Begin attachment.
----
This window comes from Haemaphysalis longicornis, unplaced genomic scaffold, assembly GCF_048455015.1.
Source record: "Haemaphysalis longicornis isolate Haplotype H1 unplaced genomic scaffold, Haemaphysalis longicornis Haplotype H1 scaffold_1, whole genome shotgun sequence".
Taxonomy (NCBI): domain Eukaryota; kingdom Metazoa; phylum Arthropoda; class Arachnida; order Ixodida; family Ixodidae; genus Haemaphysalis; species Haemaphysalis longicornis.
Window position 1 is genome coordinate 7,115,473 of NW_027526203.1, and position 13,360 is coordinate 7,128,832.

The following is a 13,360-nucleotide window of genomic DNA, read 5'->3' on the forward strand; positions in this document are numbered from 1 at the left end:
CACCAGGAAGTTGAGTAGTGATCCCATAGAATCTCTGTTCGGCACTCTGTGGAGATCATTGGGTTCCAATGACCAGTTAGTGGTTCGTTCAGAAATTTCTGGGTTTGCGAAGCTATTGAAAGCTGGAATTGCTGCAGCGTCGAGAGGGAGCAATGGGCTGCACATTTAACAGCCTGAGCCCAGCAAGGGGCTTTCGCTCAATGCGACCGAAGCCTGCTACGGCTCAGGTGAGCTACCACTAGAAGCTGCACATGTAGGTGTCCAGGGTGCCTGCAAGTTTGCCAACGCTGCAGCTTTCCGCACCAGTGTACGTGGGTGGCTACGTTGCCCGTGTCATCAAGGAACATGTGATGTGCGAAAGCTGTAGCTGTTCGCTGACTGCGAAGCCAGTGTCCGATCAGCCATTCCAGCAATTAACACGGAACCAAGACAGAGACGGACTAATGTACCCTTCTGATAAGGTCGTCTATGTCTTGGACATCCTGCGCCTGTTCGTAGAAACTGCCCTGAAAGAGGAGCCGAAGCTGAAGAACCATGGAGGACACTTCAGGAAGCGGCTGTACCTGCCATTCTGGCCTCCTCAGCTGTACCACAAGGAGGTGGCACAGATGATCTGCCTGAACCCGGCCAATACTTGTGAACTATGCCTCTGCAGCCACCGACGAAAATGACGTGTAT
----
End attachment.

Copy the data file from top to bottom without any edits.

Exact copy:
This window comes from Haemaphysalis longicornis, unplaced genomic scaffold, assembly GCF_048455015.1.
Source record: "Haemaphysalis longicornis isolate Haplotype H1 unplaced genomic scaffold, Haemaphysalis longicornis Haplotype H1 scaffold_1, whole genome shotgun sequence".
Taxonomy (NCBI): domain Eukaryota; kingdom Metazoa; phylum Arthropoda; class Arachnida; order Ixodida; family Ixodidae; genus Haemaphysalis; species Haemaphysalis longicornis.
Window position 1 is genome coordinate 7,115,473 of NW_027526203.1, and position 13,360 is coordinate 7,128,832.

The following is a 13,360-nucleotide window of genomic DNA, read 5'->3' on the forward strand; positions in this document are numbered from 1 at the left end:
CACCAGGAAGTTGAGTAGTGATCCCATAGAATCTCTGTTCGGCACTCTGTGGAGATCATTGGGTTCCAATGACCAGTTAGTGGTTCGTTCAGAAATTTCTGGGTTTGCGAAGCTATTGAAAGCTGGAATTGCTGCAGCGTCGAGAGGGAGCAATGGGCTGCACATTTAACAGCCTGAGCCCAGCAAGGGGCTTTCGCTCAATGCGACCGAAGCCTGCTACGGCTCAGGTGAGCTACCACTAGAAGCTGCACATGTAGGTGTCCAGGGTGCCTGCAAGTTTGCCAACGCTGCAGCTTTCCGCACCAGTGTACGTGGGTGGCTACGTTGCCCGTGTCATCAAGGAACATGTGATGTGCGAAAGCTGTAGCTGTTCGCTGACTGCGAAGCCAGTGTCCGATCAGCCATTCCAGCAATTAACACGGAACCAAGACAGAGACGGACTAATGTACCCTTCTGATAAGGTCGTCTATGTCTTGGACATCCTGCGCCTGTTCGTAGAAACTGCCCTGAAAGAGGAGCCGAAGCTGAAGAACCATGGAGGACACTTCAGGAAGCGGCTGTACCTGCCATTCTGGCCTCCTCAGCTGTACCACAAGGAGGTGGCACAGATGATCTGCCTGAACCCGGCCAATACTTGTGAACTATGCCTCTGCAGCCACCGACGAAAATGACGTGTAT